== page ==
The Keys to Your Immune System

immune system
labeled diagram of the immune system

There are two ways of motivation to learn about your immune system.  One is by taking initiative to study it on your own, through a natural interest of some kind.  The other way is out of desperation, like when you or someone else gets sick.  In a situation with no other choice, you’re looking for all the help you can get!  This is the way I learned.  Either way, you’ll be glad to have this knowledge and it will help you live a healthier life by maintaining your immune system.

So let’s start with a quick look at our immune system. There are a variety of immune responses, which happen when the body recognizes and fights against pathogens.  Pathogens can be bacteria, viruses and any other infectious organisms that cause disease.  Immune responses can be such things as fever, swollen lymph nodes, or vomiting and diarrhea, just to name a few.

The immune system is made of several different types of cells, tissues, organs and systems that work skillfully together.  These include:

  • skin
  • thymus
  • spleen
  • lymphatic system
  • bone marrow
  • white blood cells
  • antibodies
  • complement system
  • hormones
  • the gut

A Fortress of Protection

The immune system is like a well secured fortress with different lines of defense.  The outer barriers that form the 1st line of defense in the immune response are:

  • Coughing
  • Enzymes in tears and skin
  • Mucus – where bacteria and small particles are trapped
  • Your Skin

These are immune responses known as innate immunity.   These make up the defense system we are born with.  If pathogens get by this barrier and enter the body they are attacked by other parts of the immune system.  From this point there are different forms of immune responses.

Immune cells

Also called white blood cells, immune cells originate from the bone marrow found inside your bones.  These are stem cells that develop into various types of immune cells that patrol your body.  Innate immune cells act as first-line responders to infections.

Another immune response is known as acquired immunity, which is an immune response that develops as the body is exposed to various pathogens.  The immune system actually builds a specific defense against each specific invader.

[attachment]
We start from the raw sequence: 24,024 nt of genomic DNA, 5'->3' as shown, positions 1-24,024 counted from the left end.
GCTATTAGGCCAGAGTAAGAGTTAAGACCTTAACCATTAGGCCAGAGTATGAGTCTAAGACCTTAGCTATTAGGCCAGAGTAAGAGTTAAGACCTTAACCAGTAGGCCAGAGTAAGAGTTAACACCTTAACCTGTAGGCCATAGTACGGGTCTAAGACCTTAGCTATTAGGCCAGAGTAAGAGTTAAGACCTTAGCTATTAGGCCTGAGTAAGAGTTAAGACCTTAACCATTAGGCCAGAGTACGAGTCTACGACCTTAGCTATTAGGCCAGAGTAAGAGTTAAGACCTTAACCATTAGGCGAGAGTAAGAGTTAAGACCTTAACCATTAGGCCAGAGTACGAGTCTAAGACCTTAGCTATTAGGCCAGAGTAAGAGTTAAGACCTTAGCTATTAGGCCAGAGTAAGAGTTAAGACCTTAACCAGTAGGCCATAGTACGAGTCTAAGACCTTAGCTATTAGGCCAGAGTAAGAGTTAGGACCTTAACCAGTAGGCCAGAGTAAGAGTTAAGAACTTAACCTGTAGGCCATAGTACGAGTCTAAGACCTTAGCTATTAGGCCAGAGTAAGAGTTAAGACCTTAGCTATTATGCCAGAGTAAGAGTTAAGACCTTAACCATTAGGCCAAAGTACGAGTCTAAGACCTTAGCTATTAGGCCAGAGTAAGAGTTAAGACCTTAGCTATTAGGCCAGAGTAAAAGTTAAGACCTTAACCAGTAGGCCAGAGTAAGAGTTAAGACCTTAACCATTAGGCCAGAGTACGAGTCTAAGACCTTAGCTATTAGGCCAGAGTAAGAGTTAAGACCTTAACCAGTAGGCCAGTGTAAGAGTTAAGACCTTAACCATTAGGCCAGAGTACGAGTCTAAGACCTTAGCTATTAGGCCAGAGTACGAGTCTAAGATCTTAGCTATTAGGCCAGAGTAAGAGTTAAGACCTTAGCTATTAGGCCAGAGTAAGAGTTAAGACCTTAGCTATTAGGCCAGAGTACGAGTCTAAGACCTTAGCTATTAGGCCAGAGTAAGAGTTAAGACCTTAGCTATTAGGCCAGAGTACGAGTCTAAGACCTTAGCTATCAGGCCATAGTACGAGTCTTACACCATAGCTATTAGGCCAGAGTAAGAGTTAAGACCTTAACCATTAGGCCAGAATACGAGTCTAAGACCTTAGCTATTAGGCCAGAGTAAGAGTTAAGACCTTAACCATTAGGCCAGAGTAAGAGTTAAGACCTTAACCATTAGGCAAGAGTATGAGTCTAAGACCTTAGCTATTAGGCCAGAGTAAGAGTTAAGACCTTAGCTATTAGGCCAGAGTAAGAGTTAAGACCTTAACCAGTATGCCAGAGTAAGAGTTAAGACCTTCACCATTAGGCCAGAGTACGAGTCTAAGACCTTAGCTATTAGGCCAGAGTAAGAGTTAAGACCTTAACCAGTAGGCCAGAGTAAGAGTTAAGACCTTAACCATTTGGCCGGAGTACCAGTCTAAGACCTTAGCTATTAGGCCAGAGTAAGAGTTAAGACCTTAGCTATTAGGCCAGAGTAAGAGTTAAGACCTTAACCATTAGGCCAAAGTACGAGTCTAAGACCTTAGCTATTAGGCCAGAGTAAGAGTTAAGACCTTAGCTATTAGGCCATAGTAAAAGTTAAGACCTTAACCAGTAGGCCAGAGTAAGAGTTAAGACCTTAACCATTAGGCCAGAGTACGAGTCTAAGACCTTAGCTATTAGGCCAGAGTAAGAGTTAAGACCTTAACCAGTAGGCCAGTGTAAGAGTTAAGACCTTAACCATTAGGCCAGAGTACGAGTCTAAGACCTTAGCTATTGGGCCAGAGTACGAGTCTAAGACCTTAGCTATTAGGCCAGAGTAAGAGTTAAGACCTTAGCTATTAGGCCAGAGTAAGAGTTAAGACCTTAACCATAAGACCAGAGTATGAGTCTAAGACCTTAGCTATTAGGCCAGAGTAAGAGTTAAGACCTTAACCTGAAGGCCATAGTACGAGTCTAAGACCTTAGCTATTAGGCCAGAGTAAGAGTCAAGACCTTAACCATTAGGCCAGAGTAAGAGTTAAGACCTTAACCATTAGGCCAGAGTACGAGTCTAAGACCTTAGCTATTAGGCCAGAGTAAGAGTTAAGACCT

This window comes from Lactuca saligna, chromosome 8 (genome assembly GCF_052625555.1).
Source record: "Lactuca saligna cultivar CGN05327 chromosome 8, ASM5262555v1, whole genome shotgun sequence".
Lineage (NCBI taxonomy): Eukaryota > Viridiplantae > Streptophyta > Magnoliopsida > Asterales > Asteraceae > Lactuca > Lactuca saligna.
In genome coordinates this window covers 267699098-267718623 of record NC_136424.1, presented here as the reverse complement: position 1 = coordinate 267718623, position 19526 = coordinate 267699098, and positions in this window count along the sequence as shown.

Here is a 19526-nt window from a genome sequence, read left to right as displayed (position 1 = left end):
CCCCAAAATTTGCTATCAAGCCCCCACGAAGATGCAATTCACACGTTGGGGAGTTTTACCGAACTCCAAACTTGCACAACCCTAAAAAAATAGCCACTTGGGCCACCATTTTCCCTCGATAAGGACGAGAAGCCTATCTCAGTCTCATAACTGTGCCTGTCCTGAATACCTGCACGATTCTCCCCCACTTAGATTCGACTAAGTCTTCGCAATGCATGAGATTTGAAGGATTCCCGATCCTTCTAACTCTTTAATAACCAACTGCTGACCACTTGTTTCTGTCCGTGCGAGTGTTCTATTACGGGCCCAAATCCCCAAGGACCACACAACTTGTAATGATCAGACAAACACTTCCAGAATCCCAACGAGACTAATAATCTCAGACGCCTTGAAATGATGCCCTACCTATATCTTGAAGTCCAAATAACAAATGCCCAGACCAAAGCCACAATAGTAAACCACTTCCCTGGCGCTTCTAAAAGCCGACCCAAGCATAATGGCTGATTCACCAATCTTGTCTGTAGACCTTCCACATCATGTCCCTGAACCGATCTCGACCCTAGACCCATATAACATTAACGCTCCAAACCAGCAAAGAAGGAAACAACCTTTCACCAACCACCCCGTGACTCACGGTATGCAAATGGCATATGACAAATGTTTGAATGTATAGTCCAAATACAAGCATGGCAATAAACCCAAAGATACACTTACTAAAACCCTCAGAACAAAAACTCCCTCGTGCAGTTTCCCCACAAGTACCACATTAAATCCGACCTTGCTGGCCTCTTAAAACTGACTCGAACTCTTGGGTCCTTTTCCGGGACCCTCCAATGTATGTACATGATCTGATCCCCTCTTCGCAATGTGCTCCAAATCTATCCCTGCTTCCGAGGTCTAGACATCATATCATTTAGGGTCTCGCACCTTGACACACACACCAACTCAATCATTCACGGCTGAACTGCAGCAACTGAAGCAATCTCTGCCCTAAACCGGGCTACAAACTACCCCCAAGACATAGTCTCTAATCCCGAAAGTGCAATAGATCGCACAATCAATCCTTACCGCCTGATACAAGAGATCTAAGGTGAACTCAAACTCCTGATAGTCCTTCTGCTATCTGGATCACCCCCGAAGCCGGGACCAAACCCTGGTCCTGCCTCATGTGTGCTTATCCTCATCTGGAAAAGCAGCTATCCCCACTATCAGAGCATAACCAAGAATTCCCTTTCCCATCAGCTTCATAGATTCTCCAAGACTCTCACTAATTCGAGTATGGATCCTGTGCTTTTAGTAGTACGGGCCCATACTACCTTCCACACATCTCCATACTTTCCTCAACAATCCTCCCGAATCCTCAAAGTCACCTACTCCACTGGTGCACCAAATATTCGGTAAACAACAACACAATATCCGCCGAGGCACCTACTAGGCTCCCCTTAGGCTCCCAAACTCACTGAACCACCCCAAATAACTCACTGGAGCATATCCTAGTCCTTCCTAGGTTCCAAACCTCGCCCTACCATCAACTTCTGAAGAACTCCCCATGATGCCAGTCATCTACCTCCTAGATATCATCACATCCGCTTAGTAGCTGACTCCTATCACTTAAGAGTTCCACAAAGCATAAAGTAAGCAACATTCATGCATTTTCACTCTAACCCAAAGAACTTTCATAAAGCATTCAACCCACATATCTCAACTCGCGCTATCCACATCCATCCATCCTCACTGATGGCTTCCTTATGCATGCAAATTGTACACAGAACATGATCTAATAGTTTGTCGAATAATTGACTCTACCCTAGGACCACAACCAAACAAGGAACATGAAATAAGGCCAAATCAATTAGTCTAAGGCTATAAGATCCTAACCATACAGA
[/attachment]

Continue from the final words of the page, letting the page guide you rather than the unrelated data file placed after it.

These adaptive immune cells, are called “B cells” (which produce antibodies) and “T cells”.  They both mount responses to specific pathogens that were previously encountered, based on memory.   “Natural Killer” cells or “NK” share features of both innate and adaptive cells.  These are used in either first-line response or held back to be used as memory cells.  “B, T and NK” cells are also known as lymphocytes.

“T” cells are produced by the thymus, which also produces various hormones that help develop the “T’ cells before they are released into the bloodstream.

The Complement System

Worthy of its namesake, the complement system is made up of 30 different proteins produce in the liver that work in combination with antibodies.  There are situations where antibodies can neutralize pathogens on their own, however many times they are useless without the complement system.  In these cases, antibodies are responsible for identifying pathogens while the complement system proteins actually destroy the invader.

The Lymphatic System

The lymph system is a series of passage ways that run alongside the bloodstream collecting and transporting waste.  It is filled with a clear fluid called lymph.  Immune cells are carried by the lymph fluid to find and attack pathogens.  There are anywhere from 600 to 700 lymph nodes throughout the body where adaptive immune cells gather to communicate and work to overcome pathogens.  Lymph nodes are the meeting place for immune cells to analyze the pathogen they’re fighting and determine how to respond.  Hence, lymph nodes often become swollen once you have an infection, another sign of an immune response.

The Spleen is an organ that is part of the lymphatic system.  It’s often considered to be a larger version of a lymph node.  It plays a strong role in filtering the blood and producing and enhancing of immune cells.

The Gut

It consists of the small intestine, large intestine and colon.  Its role is crucial in protecting the body because it is the main entry point for pathogens into the body.  Everything you eat and drink will eventually pass through the gut, so it needs to be strong to do its job absorbing nutrients, water and eliminating waste.

Immune cells and healthy bacteria are the security guards provide the protection the gut to function properly.  The gut is loaded with them!  But if the gut becomes weakened, we’re setting up for a disaster waiting to happen.  Eventually other areas of the body will also suffer as pathogens begin to roam freely setting off a chain reaction of negative effects.  In other words, disease sets in and we get sick far more often.

Be sure to learn more about the gut and its role in your body’s defenses.

sources:

http://www.nlm.nih.gov/medlineplus/ency/article/000821.htm

http://www.ncbi.nlm.nih.gov/books/NBK27169/

http://health.howstuffworks.com/human-body/systems/immune/immune-system4.htm

http://www.niaid.nih.gov/topics/immunesystem/Pages/overview.aspx

http://www.mananatomy.com/body-systems

http://users.rcn.com/jkimball.ma.ultranet/BiologyPages/C/Complement.html

http://www.livescience.com/26983-lymphatic-system.html

 

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